UCC is reconfiguring its treatment model

The UCC announced it will move away from a long-term treatment model starting Nov. 1

The+University+Counseling+Center+advertises+its+social+media+in+its+office%2C+but+a+recent+Instagram+post+detailing+changes+to+the+UCCs+treatment+model+was+met+with+backlash.+

The University Counseling Center advertises its social media in its office, but a recent Instagram post detailing changes to the UCC’s treatment model was met with backlash.

Emily Toro, Assistant News Editor

As national news headlines focus more on mental health and wellbeing — especially in light of recent events surrounding the death of a student at the University of North Carolina — there is increased scrutiny on the resources universities provide to help students through difficult times.

At Wake Forest, many turned their attention to an Oct. 11 Instagram post by the University Counseling Center (UCC) detailing changes that will become effective Nov. 1. UCC Director Dr. Warrenetta Mann outlined the concept behind the restructured model and envisions it as a more effective approach to care.

An Oct. 11 Instagram post styled as a breakup announcement reveals the changes coming to the UCC.

“We are focusing on anticipating the most salient needs of our students and addressing those through groups, workshops and brief targeted individual therapy,” Mann said.  “This model will allow more students to get what they need in a timely manner. Students will continue  to receive the support they need to grow and develop through whatever challenges they encounter.”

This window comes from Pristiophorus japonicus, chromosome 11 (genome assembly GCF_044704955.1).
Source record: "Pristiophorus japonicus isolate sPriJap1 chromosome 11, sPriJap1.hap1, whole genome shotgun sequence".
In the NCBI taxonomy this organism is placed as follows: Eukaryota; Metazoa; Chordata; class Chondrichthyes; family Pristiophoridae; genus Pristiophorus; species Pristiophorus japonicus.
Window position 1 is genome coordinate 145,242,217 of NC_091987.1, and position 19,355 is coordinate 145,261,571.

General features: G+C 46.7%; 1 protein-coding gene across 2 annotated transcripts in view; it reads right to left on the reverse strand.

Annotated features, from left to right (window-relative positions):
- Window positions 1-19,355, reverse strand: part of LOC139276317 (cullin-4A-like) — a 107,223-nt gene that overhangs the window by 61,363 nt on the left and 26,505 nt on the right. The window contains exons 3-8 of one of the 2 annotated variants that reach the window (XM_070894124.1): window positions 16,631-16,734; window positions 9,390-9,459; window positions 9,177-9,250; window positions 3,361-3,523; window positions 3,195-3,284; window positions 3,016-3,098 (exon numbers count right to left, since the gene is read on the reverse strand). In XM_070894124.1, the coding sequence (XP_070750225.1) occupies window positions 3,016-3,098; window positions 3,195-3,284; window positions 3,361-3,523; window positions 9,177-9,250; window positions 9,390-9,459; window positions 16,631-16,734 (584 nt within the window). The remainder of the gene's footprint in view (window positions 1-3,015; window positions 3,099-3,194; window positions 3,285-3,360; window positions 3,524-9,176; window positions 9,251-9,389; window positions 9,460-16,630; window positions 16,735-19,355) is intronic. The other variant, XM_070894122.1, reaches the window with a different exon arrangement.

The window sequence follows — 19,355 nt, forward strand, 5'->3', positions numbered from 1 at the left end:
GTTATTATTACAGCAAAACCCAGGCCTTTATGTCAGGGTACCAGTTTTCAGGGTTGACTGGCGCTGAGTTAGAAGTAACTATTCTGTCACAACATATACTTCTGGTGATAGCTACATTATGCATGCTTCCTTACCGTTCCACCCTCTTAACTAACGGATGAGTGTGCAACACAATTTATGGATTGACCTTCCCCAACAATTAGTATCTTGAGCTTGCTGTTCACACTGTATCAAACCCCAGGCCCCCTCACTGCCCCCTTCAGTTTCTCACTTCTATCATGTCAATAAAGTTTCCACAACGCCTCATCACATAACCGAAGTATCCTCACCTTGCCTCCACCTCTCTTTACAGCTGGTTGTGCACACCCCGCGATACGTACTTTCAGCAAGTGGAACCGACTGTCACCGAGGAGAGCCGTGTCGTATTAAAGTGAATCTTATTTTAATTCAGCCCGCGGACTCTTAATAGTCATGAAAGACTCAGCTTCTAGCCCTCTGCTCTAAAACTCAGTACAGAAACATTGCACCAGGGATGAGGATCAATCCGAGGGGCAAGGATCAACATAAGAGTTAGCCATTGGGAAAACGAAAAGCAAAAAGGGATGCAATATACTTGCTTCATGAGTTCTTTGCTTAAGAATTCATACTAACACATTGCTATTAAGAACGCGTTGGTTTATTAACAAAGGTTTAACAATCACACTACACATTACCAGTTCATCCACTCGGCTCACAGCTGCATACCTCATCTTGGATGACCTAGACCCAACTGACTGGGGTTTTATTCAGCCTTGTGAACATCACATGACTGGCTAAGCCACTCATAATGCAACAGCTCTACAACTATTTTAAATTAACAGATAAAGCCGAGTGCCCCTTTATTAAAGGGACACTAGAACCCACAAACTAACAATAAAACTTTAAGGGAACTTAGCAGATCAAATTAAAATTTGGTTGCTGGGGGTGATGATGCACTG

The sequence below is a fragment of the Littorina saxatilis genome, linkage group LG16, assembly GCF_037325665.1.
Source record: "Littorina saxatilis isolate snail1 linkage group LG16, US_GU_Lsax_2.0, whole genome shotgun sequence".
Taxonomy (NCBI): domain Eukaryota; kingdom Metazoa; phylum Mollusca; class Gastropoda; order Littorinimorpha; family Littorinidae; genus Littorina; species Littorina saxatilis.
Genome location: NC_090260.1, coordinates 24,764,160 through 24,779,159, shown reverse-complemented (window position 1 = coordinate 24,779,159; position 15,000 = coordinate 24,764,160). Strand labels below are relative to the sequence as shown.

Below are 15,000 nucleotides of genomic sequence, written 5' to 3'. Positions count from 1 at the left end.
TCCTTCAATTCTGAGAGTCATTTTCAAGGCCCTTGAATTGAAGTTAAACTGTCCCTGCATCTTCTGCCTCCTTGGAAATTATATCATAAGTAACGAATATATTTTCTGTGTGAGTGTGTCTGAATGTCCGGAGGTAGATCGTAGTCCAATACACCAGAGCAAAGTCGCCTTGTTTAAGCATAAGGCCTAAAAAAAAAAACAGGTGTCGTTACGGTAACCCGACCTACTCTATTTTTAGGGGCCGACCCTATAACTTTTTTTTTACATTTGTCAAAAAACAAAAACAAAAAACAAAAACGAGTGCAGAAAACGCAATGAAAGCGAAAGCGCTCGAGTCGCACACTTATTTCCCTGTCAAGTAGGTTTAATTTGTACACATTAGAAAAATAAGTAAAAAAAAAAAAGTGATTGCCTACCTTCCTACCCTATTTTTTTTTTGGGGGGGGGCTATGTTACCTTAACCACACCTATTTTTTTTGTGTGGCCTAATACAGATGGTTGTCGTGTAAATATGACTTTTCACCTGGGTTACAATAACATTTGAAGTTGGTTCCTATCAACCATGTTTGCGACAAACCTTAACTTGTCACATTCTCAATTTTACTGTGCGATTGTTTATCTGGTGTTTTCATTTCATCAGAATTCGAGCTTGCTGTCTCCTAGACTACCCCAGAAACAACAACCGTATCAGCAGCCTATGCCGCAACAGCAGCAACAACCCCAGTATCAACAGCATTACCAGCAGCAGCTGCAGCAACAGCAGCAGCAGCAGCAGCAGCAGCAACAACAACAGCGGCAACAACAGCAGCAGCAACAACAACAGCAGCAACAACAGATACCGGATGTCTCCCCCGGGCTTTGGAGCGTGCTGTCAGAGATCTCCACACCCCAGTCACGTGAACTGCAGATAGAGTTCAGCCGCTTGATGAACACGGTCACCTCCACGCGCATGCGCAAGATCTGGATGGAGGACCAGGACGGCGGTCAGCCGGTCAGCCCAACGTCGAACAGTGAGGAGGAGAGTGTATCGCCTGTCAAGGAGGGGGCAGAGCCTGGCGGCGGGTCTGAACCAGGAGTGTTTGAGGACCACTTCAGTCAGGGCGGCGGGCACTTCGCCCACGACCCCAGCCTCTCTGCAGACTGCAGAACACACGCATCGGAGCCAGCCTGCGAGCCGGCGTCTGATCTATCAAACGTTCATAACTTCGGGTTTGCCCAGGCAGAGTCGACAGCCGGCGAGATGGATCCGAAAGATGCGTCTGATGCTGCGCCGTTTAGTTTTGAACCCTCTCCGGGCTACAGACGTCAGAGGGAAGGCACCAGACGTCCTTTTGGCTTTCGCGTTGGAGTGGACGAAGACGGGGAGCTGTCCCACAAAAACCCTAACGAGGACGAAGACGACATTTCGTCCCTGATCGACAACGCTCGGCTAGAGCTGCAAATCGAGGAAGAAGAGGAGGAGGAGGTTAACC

Wake Forest’s Health and Wellbeing team is restructuring the UCC’s current methods to support students. Going forward, they will employ the Thrive model, which they consider to be a more comprehensive approach to overall wellbeing.

Several offices, such as Campus Recreation, the Office of the Chaplain, Student Health Services, The Center for Learning, Access and Student Success and the Office of Wellbeing are collaborating to implement the Thrive Model in the UCC. That model encompasses eight dimensions of wellbeing: emotional, environmental, financial, intellectual, occupational, physical, social and spiritual.

Although Mann seems optimistic about the new model, it seems some students are apprehensive, others are even alarmed by the sudden announcement by Instagram of a new treatment model. The post outlined the new single-session model, which is designed to help students “address concerns in 1 to 4 sessions” and the potential referral to off-campus resources.